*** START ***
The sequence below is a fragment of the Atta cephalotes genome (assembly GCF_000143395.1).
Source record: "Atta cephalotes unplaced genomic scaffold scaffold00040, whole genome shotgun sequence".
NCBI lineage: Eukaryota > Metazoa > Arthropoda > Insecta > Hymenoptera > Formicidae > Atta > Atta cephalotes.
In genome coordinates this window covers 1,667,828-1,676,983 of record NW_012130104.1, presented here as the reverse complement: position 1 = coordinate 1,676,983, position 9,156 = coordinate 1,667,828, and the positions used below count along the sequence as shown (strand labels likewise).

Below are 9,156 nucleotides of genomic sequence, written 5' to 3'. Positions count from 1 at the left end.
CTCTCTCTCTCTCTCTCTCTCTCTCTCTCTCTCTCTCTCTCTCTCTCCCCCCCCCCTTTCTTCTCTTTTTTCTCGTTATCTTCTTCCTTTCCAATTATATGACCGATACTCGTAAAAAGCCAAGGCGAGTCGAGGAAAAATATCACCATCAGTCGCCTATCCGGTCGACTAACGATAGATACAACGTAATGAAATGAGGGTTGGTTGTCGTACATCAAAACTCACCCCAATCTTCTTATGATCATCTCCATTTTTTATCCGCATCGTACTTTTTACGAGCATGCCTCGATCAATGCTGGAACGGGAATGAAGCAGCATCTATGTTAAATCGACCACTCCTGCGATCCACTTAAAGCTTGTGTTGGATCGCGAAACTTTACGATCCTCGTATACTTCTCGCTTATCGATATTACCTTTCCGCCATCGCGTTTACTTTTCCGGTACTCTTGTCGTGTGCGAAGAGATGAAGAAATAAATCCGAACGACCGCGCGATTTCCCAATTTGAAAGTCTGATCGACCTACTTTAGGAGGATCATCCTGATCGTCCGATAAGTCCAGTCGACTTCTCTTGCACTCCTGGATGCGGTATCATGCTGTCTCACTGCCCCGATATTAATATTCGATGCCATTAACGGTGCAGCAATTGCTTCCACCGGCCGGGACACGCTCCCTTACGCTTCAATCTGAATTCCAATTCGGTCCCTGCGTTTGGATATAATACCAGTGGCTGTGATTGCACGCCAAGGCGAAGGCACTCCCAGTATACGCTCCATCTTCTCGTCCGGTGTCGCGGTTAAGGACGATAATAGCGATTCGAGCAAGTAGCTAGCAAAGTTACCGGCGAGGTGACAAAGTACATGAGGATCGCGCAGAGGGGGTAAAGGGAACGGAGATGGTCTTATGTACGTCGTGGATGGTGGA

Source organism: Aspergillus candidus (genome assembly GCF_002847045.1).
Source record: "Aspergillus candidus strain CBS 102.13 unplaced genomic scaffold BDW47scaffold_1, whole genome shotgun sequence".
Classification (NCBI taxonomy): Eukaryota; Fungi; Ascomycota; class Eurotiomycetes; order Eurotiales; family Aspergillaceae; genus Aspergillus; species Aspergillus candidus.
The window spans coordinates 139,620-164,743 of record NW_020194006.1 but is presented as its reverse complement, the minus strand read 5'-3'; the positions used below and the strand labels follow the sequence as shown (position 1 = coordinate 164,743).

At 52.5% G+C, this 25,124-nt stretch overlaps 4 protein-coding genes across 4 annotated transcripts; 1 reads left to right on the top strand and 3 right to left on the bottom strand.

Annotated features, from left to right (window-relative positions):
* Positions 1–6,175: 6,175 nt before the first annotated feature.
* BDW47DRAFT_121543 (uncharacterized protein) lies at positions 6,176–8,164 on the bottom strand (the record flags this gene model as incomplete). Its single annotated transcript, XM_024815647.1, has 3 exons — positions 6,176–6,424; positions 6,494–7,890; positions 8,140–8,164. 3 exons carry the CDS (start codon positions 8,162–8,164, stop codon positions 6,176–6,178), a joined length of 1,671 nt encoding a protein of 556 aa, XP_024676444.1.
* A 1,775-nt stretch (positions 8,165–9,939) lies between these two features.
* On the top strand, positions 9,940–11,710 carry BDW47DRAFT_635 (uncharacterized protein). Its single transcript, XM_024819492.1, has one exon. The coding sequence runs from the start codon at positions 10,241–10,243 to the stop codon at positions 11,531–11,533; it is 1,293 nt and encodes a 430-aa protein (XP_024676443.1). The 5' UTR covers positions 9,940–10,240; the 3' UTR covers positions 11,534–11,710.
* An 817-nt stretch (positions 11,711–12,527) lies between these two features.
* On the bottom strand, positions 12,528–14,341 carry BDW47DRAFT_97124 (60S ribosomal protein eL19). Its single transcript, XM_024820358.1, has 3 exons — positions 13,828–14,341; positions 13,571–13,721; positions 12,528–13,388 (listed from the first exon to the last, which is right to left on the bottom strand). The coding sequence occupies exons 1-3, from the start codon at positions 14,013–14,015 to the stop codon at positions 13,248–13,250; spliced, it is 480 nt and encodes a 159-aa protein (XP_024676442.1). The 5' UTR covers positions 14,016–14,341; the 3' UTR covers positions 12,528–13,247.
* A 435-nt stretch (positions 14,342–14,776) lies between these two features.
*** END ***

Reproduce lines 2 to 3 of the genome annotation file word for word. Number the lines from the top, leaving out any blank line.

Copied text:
Source record: "Atta cephalotes unplaced genomic scaffold scaffold00040, whole genome shotgun sequence".
NCBI lineage: Eukaryota > Metazoa > Arthropoda > Insecta > Hymenoptera > Formicidae > Atta > Atta cephalotes.